BlackBerry is trying to make its mark at MWC 2015 by introducing its new BlackBerry Leap. This is yet another affordable BlackBerry full touch screen device targeted at youths and it sits right above the current entry-level BlackBerry Z3. It gets a similar sized 5″ display but pushes a higher HD 720p resolution, which gives it a pixel density of 294ppi.
Under the hood, it gets a dated dual-core 1.5GHz Snapdragon S4 Plus (Is Qualcomm still making these?) that’s also powering the old BlackBerry Z10 and it is mated to 2GB of RAM. On-board there’s 16GB of storage that can be expanded with microSD up to 128GB.
HTC’s One M8 flagship is apparently going to have production stopped soon, in favour of an identical device that will ship with a slower CPU instead, with possible a lower price.
Released about a year ago, the One M8 comes with a 2.5GHz Qualcomm Snapdragon 801 SoC under the hood. Apparently HTC is planning an updated version of the device that will sport a newer, albeit midrange Snapdragon 615 instead.
The chip will be a 64-bit octa-core CPU with four Cortex-A53 cores clocking 1.7GHz and four Cortex-A53 cores clocking at 1 GHz. The news comes from HTC’s Benelux arm in Europe so it’s likely that the change will come in that market (Belgium, the Netherlands and Luxembourg) but HTC might do this for other markets as well.
We don’t know when the switch is going to occur and exact pricing but the new One M8 will definitely be cheaper than the HTC One M9.
Gionee has unveiled their Elife S7 at MWC this year, an ultra thin phone that focuses on running cool with a long battery life.
The smartphone was initially showcased to be coming in at an ultra thin 4.6mm thick but the actual unit at launch will be 5.5mm thick, not the thinnest out there but it’s one of the thinnest dual-SIM phones. The Elife S7 has what Gionee calls a U-shaped skeleton made of aviation-grade alloy as well as stainless steel with nano-molding plastic.
The phone itself features a 5.2 inch AMOLED display with 1080p resolution with ACL tech, which supposedly reduces power consumption by 25%. Under the hood it will have a 64-bit 1.7GHz octa-core MediaTek MT6752 chipset mated to 2GB RAM and 16GB built-in storage, with a 2,750mAh battery and Android 5.0 Lollipop out of the box. Out back you’ll find a 13 megapixel camera, thanks to a extremely thin camera module the camera is flush with the back, and a 8 megapixel selfie camera in the front.
Gionee claims that they have inproved battery life by 32% and that it should go for two days between charges.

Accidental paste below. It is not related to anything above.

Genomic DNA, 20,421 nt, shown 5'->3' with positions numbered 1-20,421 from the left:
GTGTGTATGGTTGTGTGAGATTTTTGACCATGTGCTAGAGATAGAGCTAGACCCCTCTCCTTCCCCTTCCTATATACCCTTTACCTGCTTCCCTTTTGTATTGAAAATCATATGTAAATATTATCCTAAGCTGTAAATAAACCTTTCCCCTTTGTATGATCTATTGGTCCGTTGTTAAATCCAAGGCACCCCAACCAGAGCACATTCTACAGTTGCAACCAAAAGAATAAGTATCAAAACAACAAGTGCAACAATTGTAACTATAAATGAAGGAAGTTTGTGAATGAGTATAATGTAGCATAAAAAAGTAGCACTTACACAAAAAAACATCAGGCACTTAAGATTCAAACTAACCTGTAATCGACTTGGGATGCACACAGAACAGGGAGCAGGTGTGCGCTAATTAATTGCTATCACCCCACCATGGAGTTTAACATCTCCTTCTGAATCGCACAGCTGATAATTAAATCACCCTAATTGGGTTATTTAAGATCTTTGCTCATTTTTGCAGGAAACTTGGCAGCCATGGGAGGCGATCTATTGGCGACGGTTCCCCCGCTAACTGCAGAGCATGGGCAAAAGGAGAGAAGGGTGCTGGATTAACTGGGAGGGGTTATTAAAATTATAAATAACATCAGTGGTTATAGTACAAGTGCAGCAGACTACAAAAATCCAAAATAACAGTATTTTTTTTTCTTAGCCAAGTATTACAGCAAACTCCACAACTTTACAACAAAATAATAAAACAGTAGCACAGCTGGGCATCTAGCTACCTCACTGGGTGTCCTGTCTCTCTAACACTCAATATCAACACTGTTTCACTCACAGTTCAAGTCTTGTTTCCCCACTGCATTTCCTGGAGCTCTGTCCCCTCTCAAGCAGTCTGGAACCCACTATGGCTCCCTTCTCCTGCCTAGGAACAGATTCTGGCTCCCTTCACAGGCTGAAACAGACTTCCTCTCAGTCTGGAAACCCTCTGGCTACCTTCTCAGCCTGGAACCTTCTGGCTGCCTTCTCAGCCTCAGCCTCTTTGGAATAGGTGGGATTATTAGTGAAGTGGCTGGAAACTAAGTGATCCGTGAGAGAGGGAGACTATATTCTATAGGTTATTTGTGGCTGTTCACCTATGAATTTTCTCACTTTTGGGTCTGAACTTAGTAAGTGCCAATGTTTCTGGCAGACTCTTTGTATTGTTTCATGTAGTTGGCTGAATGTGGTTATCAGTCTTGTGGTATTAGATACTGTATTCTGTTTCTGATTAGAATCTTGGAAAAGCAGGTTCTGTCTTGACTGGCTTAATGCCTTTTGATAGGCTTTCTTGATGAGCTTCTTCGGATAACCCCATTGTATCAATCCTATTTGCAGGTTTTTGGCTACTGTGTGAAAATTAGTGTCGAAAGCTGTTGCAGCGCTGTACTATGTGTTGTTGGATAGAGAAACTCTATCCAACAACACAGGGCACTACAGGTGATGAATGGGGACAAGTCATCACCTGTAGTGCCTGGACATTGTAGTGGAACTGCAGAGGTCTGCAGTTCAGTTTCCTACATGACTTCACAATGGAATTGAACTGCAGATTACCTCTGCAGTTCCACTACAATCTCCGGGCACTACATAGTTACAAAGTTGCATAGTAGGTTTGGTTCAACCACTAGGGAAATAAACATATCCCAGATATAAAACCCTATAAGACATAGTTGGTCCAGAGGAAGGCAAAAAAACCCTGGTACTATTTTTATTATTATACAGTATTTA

We don’t have a local launch date for the Gionee Elife S7 yet but it will be retailing for €400 (RM 1626) in Los Angeles Black, North Pole White and Maldives Blue, with two 4G LTE variants.
So you’ve gotten a GALAXY Note 4 and you probably wonder what else could you do with it. With a powerful processor, improved S-Pen stylus and a vibrant 5.7″ Quad HD display, this is still the king of phablets which is now in its 4th generation. To get going immediately, here are the Top 11 features which you may not know you can do on your GALAXY Note 4.
Head after the break to get started.
If pure performance is important to you, then you might want to give the Galaxy S6 a try. We’ve managed to run AnTuTu on our preview Galaxy and the numbers are impressive. The Galaxy S6 whoops every other device in the benchmark producing a score of over 67,000, making it the fastest smartphone on the planet at the moment.
The S6 is faster than the Meizu MX4, the Galaxy Note 4 and the OnePlus One, and the Galaxy S6 is almost twice as fast as the Glaaxy S5 that it replaces. This is not by chance, the Galaxy S6 is packed with cutting edge internals. It’s the first smartphone the world to use a 14nm processor. In comparison, the fastest processor from Qualcomm — the Snapdragon 810 — is still based on a 20nm process making it less power efficient on paper. This fast processor is then mated with 3GB DDR4 RAM that’s faster than DDR3 RAM that’s more commonly used in smartphones today.
To make the most out of the fast processor and fast ram, the Galaxy is the first device is the world to use a new type of storage technology developed by Samsung called Universal Flash Storage (UFS) 2.0. UFS 2.0 is almost 30% faster than eMMC 5.0 — the most common form of memory embedded in high-end smartphones today. It is also 50% more power efficient than conventional eMMC memory.
Of course, benchmark scores is just one aspect of the device performance but it’s one important aspect and it gives you a very good indication of what the device is capable of, and right now, the Galaxy S6 is the best you can get.
Fingerprint scanning is gradually becoming the de facto standard of securing mobile devices. More manufacturers are starting to adopt fingerprint unlocking on their flagship models as it offers greater sense of security that’s easy to set up and use. Most fingerprint scanners today are capacitive based, which leaves some room of being copied if one has a high resolution image of your fingerprint. To take biometric security to the next level, Qualcomm has announced Sense ID, a 3D based fingerprint scanning technology that utilises ultrasonic sound waves.
This allows a higher detail capture within the outer layers of the skin which recognises more characterisics than normal scanners. With a deeper scan, this makes it tougher for possible spoofs or hacking. Furthermore, the ultrasonic scanner works with smart phones of various body materials, such as plastic, steel, aluminium and sapphire. So this means, smart phone makers can discreetly fit a fingerprint security feature without deliberately putting a physical scanner or fitting one into a physical home button.